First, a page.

Alternatively, instead of choosing a fraction of existing holders to grant a full split, you could grant all holders a fractional split. So instead of 1/3 of existing holders getting a full license split to sell, all existing holders could get 1/3 of a license split to sell. This is more fair because there's no winners and losers of a lottery, but a bit more complicated to execute in that you need the additional step of combining shares before they can be brought to market. The "market maker" here who would combine the fractions into whole licenses to sell would most likely be a third-party broker working on behalf of the existing establishments. And since people are generally risk averse, you'd probably find that existing license holders would prefer a guaranteed value of one-third of x to a 1/3 chance of the full value of x. (You might even see an insurance market pop up in the event of a lottery, where existing holders could hedge their risk and sell their 33.33% lottery ticket for a guaranteed return of <33.33%, with the insurance provider netting the delta).

Or the City could just create new licenses and auction them off, then distribute that revenue evenly to all existing holders. As an example: the NBA currently has 30 teams, and is considering expanding to possibly 32. The way this would work is that the league itself would create two teams to sell to (pretty much) the highest bidders, and then that sale price revenue from those new teams would be divided among the existing 30 teams. So if the NBA allows for two expansion teams and sells the rights to them for $2 billion each, then each of the existing 30 owners will get ($4 bill / 30 teams) = $133 million each from it. If I'm an existing owner I like that upfront cash (especially during a pandemic) and I like that the expansion teams will grow the league across the country (bringing in additional fans and money from cities that don't currently have an NBA team such as possibly Seattle and Las Vegas). But if I'm an existing owner I also don't like that the expansion will dilute the market value of my team by increasing the supply of teams, and I don't like that that pooled NBA revenue that is granted to the teams (like national TV deal and sponsorship dollars) will now be split 32 ways instead of 30. Sound familiar?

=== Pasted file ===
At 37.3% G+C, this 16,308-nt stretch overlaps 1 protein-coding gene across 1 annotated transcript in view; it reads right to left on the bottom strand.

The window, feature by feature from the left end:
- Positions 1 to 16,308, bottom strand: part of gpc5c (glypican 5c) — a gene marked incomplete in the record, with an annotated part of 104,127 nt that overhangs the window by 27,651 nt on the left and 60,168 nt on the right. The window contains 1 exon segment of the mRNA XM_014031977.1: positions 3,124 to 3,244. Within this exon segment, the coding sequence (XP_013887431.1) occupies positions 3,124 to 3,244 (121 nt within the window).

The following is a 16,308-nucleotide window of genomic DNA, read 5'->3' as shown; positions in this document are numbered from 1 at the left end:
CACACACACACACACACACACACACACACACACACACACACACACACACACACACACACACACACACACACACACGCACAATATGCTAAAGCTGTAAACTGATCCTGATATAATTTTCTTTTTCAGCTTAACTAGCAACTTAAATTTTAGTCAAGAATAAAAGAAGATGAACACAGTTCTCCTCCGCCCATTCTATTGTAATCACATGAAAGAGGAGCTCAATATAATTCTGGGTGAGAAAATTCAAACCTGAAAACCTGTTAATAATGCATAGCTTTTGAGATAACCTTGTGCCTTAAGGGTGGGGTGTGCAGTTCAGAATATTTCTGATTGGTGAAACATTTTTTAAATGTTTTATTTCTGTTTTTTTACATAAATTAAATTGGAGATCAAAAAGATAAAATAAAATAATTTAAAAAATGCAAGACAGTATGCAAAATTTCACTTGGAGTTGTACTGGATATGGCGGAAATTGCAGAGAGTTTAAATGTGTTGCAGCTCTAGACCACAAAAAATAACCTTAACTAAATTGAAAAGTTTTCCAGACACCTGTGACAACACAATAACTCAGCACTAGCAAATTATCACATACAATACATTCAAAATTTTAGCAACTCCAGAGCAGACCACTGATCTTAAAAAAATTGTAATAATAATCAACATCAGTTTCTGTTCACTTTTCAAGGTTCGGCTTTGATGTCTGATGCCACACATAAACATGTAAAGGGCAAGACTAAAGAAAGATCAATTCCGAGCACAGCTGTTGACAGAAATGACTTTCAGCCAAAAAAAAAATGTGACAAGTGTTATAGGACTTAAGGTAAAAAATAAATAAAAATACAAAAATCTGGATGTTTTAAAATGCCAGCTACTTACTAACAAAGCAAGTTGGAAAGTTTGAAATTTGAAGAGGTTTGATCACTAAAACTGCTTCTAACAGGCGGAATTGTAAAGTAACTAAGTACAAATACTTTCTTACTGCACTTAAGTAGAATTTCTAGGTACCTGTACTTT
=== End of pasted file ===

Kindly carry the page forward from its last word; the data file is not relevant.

The problem with a City-sponsored auction is that I don't think it would play well politically. The pure market mechanics of it would surely be objected to and muddled with on equity grounds, and you'd end up with some sort of multi-criteria analysis that adds other factors to the scale for license distribution and ends up decreasing the return for existing holders. That's why I think a pure split is the cleanest and easiest way to implement it, and best way to achieving the end goal of increasing the supply of licenses while reimbursing existing license holders.

Any one of these schemes would require a change to State law, because the number of transferable liquor licenses in the City of Boston is capped by the Commonwealth, not by the City itself. And if any of these schemes were to implemented, I'd think it'd have to go along with sunsetting the recent allocations of non-transferrable neighborhood-specific licenses that do not fall under the State-imposed cap. Those were always a work-around of the State cap, and with a change in State law such a work-around would no longer be necessary.